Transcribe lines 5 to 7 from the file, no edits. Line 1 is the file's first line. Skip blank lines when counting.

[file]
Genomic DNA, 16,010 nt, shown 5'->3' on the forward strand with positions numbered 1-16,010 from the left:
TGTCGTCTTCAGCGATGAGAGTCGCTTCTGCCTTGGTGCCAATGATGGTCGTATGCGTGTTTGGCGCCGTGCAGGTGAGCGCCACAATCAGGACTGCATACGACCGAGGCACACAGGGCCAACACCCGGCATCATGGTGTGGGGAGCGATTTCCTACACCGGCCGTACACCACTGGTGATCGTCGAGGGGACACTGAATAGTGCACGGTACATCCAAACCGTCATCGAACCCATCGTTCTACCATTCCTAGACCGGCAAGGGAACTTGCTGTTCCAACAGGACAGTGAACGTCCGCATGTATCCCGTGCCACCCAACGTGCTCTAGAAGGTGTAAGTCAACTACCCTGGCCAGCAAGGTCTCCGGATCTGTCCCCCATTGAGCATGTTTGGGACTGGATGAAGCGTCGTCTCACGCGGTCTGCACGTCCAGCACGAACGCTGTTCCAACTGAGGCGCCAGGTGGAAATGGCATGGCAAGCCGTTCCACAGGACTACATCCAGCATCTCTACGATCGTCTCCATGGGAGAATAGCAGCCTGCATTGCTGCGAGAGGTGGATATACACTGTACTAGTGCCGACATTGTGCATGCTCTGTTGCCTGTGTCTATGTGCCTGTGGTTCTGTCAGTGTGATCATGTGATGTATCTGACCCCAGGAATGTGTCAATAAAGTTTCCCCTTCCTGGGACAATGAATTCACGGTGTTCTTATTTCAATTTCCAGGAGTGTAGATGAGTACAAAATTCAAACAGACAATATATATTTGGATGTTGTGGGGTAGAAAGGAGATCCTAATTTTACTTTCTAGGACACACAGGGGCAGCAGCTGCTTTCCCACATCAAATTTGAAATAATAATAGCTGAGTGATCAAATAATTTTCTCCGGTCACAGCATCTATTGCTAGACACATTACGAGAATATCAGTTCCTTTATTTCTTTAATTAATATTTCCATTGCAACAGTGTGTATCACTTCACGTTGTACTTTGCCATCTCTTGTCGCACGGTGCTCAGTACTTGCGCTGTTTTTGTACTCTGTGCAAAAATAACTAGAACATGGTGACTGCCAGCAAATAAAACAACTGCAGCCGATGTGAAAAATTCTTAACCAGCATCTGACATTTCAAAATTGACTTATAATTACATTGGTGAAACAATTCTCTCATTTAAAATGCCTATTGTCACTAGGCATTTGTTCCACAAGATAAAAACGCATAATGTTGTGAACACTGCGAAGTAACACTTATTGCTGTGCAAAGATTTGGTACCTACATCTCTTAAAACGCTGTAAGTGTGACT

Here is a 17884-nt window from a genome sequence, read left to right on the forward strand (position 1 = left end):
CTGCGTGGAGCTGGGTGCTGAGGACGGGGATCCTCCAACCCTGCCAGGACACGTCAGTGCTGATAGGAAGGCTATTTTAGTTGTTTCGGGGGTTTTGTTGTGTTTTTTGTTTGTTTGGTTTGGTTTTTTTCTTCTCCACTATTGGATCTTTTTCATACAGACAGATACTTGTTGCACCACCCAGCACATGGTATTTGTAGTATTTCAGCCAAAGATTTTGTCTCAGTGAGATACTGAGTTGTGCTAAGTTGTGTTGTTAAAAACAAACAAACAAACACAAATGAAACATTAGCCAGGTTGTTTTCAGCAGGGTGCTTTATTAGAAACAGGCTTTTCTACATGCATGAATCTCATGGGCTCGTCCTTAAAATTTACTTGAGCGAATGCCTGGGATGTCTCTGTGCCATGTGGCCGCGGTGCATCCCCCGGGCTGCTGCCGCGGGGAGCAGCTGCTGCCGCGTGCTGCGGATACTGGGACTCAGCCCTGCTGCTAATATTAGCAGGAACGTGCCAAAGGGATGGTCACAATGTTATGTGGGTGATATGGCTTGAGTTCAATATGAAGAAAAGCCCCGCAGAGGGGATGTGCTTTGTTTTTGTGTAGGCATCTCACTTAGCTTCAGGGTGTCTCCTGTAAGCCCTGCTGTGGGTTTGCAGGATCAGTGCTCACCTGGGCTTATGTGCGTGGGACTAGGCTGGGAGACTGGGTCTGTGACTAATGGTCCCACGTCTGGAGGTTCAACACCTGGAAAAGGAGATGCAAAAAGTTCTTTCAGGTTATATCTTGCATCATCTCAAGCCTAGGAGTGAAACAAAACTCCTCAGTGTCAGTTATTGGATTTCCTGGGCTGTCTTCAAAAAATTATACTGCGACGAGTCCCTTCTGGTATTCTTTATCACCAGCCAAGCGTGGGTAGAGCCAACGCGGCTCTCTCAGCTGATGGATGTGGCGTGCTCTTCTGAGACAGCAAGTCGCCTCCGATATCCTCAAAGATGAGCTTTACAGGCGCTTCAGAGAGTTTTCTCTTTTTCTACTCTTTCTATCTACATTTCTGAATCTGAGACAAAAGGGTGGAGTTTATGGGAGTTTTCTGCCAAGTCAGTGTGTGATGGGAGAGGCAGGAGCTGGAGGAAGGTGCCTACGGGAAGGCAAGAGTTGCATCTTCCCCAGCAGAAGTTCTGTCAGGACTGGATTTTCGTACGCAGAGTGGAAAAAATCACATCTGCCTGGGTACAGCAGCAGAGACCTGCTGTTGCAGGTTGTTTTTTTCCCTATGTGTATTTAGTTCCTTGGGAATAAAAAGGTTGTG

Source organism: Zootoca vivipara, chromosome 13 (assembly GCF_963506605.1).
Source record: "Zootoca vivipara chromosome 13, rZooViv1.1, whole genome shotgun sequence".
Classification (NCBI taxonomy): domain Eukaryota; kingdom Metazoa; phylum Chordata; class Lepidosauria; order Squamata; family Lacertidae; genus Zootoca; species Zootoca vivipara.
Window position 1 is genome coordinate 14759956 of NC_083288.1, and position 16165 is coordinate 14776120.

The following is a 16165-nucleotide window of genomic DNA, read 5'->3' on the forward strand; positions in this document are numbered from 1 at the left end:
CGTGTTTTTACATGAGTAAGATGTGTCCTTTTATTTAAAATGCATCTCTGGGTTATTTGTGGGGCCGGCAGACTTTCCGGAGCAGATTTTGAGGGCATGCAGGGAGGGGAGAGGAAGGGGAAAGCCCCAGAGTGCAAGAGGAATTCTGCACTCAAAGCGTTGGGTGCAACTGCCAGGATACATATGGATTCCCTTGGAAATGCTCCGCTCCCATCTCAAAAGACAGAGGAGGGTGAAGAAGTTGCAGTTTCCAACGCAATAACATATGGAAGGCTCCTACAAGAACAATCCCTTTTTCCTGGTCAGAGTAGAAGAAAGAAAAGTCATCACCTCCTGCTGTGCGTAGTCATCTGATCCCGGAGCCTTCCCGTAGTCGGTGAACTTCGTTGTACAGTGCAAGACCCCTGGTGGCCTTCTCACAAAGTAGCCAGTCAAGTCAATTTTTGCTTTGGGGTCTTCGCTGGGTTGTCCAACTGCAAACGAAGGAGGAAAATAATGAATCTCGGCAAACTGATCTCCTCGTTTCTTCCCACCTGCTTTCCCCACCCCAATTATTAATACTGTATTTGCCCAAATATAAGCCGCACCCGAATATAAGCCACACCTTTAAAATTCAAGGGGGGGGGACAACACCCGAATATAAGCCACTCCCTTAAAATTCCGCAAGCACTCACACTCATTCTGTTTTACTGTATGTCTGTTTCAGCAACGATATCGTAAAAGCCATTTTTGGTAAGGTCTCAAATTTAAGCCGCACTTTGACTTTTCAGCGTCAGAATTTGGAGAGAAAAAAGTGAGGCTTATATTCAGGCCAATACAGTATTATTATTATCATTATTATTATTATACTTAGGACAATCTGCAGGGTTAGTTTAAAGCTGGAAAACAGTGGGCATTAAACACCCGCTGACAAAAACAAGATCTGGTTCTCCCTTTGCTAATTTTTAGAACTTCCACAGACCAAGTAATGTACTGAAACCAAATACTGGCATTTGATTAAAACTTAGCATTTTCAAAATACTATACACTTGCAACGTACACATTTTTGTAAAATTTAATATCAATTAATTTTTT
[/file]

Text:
Source organism: Zootoca vivipara, chromosome 13 (assembly GCF_963506605.1).
Source record: "Zootoca vivipara chromosome 13, rZooViv1.1, whole genome shotgun sequence".
Classification (NCBI taxonomy): domain Eukaryota; kingdom Metazoa; phylum Chordata; class Lepidosauria; order Squamata; family Lacertidae; genus Zootoca; species Zootoca vivipara.